Hunters are experiencing what’s being named the “Great Hunting Shortage.”
That’s causing some to scramble just as hunting season is set to begin this week.
Missouri duck hunter Levi Lewis said he’s currently dealing with the shortage by utilizing old stock and hitting up friends.
“I’ve got ammunition leftover from last year. A handful of boxes,” Lewis told a southeast Missouri TV station.
He recommended to folks who are running low, to buy it when they see it on the shelves or borrow from a friend.
That would have to be a really good friend.
“When you’re out, make sure you check all the stores to see if you can find anything,” he said. “If you can, stock up while you can because it may be here sometimes it may not.”
Wisconsin Public Radio (WPR) is reporting that hunter Tony Blattler, chair of the Wisconsin Conservation Congress, “watched as employees unloaded a shipment of .270 Winchester hunting cartridges recently at the Fleet Farm in Marshfield. People waiting in line pulled out their cell phones. Not long after, around two dozen people had filed into the store, grabbing ammunition as fast as workers could unload it.”
Battner told the network that “within an hour or two they were sold out of that ammunition just by word of mouth.”
The ammo shortage is being blamed on several factors, including a labor shortage driven by Biden administration policies, supply chain disruptions, and increased demand for firearms and ammunition.
It is even more pronounced as deer hunting season approaches.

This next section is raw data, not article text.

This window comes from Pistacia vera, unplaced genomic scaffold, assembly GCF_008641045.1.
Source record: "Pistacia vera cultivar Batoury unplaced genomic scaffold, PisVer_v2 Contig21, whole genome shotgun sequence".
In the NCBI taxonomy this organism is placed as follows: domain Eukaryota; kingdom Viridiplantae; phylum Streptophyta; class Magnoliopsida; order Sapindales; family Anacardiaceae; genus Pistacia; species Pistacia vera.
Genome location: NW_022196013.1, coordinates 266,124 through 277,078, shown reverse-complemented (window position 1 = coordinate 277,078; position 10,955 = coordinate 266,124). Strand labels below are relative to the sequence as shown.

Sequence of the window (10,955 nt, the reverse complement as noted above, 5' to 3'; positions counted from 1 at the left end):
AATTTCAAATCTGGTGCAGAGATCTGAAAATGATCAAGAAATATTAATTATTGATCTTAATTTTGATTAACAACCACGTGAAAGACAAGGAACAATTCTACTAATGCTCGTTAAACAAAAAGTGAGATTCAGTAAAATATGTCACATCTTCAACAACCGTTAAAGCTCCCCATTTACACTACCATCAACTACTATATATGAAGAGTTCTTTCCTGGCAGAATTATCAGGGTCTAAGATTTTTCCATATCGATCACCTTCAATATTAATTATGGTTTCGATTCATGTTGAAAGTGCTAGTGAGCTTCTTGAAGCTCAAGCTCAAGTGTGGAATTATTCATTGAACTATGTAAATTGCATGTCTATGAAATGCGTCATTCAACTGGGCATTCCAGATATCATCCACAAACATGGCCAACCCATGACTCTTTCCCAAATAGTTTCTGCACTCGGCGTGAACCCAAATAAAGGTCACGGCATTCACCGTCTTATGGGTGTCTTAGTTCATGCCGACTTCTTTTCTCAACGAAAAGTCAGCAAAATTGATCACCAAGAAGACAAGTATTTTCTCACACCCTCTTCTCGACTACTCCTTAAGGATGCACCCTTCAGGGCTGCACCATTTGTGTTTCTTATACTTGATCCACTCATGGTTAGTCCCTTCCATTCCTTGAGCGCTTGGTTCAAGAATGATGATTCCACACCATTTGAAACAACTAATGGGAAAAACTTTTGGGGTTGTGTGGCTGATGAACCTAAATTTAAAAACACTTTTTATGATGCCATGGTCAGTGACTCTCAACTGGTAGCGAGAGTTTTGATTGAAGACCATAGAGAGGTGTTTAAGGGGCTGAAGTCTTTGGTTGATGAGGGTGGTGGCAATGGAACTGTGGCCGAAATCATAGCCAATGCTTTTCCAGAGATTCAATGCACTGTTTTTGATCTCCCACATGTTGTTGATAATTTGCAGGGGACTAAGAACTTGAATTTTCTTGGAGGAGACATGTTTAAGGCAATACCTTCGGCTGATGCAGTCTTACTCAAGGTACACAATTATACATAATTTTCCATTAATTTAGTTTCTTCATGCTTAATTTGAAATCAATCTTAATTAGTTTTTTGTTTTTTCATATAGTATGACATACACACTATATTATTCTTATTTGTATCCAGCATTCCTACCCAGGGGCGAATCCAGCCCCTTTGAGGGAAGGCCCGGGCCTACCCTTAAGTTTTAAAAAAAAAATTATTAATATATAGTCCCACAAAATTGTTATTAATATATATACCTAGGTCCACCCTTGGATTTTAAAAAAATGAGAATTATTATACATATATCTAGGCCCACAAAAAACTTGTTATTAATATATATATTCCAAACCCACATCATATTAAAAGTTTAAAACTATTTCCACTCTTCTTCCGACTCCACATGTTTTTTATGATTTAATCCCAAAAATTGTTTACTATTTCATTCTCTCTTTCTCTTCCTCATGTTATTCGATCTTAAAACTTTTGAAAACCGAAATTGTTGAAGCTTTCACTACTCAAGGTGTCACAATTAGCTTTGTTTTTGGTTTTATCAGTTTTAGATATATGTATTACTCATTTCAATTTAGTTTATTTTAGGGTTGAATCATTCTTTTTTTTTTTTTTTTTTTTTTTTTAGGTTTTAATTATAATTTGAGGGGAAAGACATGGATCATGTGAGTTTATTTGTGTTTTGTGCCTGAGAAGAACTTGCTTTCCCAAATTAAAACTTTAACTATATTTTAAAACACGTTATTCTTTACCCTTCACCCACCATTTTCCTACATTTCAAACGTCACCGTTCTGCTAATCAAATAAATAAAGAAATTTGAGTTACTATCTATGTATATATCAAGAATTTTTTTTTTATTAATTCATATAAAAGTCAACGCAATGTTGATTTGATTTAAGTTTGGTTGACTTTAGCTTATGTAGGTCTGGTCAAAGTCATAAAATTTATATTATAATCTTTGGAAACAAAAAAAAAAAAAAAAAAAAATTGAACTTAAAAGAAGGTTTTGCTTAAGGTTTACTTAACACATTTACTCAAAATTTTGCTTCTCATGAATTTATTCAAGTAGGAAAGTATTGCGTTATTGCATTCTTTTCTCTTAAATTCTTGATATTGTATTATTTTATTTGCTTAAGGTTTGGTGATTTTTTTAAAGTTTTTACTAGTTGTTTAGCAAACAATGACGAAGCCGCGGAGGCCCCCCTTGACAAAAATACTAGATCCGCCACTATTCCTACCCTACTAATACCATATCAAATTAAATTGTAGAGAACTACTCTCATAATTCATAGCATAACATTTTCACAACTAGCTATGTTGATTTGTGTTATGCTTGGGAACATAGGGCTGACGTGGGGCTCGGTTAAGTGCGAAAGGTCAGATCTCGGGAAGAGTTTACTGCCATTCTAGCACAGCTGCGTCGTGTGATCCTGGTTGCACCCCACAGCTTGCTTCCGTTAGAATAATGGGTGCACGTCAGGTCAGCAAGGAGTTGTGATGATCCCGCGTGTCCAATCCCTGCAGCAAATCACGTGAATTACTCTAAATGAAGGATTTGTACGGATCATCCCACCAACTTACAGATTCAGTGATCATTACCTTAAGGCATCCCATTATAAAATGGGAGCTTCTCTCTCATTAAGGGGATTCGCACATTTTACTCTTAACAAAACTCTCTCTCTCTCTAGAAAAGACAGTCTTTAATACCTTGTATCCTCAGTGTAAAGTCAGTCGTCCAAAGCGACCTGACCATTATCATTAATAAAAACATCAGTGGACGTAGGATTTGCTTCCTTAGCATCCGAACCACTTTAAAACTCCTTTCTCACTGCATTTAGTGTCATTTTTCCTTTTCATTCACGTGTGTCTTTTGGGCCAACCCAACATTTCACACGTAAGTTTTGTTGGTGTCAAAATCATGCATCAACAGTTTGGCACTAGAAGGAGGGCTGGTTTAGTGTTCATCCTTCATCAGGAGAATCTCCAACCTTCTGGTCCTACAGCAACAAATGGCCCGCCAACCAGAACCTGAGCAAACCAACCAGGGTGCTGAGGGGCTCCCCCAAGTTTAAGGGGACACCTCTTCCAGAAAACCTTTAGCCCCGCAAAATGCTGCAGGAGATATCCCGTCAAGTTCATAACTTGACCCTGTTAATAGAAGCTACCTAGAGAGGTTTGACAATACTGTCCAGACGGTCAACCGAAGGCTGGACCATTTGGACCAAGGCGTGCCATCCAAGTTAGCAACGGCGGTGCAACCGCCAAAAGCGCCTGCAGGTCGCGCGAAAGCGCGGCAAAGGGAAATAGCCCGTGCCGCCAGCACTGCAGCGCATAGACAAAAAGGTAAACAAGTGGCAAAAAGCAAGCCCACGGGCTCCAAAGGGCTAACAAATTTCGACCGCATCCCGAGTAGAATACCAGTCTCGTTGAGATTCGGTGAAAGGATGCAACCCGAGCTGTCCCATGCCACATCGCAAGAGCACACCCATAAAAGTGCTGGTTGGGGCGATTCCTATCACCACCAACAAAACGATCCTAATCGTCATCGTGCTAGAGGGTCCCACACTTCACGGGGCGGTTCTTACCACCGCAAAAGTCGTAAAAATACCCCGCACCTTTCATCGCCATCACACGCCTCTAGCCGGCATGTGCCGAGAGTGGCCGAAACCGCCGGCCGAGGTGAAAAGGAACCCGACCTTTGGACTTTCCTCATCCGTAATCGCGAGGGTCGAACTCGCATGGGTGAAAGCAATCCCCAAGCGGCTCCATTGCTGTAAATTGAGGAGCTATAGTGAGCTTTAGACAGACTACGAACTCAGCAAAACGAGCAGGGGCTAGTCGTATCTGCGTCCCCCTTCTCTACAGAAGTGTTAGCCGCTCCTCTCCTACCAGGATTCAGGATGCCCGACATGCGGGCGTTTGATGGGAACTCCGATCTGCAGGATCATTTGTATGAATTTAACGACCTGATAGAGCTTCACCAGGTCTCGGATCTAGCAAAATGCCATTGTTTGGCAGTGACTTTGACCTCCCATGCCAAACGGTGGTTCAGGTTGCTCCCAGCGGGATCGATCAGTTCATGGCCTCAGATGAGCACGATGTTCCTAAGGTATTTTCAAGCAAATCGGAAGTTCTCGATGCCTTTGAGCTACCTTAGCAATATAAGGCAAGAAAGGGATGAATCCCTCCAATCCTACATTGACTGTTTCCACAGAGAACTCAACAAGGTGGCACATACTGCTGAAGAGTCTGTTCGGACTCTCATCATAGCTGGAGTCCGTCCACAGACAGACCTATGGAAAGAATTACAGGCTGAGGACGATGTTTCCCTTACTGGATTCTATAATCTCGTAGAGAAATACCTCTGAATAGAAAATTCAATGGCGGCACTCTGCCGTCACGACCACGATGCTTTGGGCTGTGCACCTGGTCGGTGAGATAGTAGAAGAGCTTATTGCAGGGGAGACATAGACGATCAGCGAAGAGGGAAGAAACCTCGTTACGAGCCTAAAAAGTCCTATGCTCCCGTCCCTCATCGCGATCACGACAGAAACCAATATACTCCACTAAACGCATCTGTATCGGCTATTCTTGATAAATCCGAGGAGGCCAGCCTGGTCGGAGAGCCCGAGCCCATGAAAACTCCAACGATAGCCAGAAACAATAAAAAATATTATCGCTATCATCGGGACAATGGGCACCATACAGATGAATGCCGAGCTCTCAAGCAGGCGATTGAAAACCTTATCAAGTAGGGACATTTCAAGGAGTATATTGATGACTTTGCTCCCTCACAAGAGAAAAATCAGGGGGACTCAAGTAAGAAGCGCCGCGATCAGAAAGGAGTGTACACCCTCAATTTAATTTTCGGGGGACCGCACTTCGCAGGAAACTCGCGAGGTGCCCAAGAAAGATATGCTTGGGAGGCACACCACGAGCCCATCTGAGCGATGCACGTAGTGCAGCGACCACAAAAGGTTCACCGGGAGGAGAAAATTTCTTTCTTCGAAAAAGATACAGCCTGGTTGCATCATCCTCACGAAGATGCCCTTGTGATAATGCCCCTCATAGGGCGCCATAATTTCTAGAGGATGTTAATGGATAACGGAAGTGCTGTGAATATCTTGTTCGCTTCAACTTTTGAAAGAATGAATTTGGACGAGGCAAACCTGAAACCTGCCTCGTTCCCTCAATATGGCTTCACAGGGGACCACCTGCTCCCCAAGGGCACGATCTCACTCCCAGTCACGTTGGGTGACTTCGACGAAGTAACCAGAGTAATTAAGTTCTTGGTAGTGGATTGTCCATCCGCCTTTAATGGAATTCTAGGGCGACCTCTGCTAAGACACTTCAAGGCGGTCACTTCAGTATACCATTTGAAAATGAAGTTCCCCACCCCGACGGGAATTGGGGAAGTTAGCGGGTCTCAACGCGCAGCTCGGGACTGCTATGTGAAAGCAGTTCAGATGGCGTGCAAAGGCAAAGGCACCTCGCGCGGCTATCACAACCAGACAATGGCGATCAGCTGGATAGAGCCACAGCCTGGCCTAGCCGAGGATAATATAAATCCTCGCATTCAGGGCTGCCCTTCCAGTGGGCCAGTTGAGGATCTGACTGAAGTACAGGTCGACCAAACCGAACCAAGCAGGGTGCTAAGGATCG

Why the Great Hunting Shortage?
Stores from Wisconsin to Missouri are finding new ways to meet the demand for a lack of supplies.
“We try to supply things here that you can’t go anywhere else and get,” said Rich Roark, the general manager at Armstrong Outdoors in Jackson, Mo.
He said with a shortage of hunting rounds and other supplies, he offers his customers other opportunities.
“With our big and tall camo, our hunting trips, you know the selection of live bait and stuff we have. You know that’s all ways to make up for the shortcomings everywhere else,” said Roark.
He said he doesn’t know exactly why there’s a bullet shortage, but because of it, it’s bringing other outdoor businesses closer.
Pat Kukull, owner of Superior Shooters Supply, told WPR that vendors have sent only about 2 percent of the usual five hundred cases of shotgun ammunition for trap shooting they usually receive. She added that there’s been “absolutely nothing” for pheasant, grouse, or waterfowl hunters.
“Now, we’re moving into rifle season, and we haven’t had any .30-30 shells in a year to speak of, really,” she noted, adding that the store has been rationing ammunition to one box per individual.
“It’s no big conspiracy at all. It’s simply there were eight million new shooters, and the new shooters want guns and ammo,” Kukull said.
“That started it. And, then with the riots that went on in the (Twin Cities) area, that self-defense (gun purchases) went way up. It’s just a perfect storm,” she added.
The National Shooting Sports Foundation has estimated that roughly 8.4 million people purchased a gun for the first time last year.
“We gotta have these products available to them because that’s what’s the spark for all of it,” said Roark.
The next hunting season in Missouri and Kansas is for deer hunting, starting on November 13.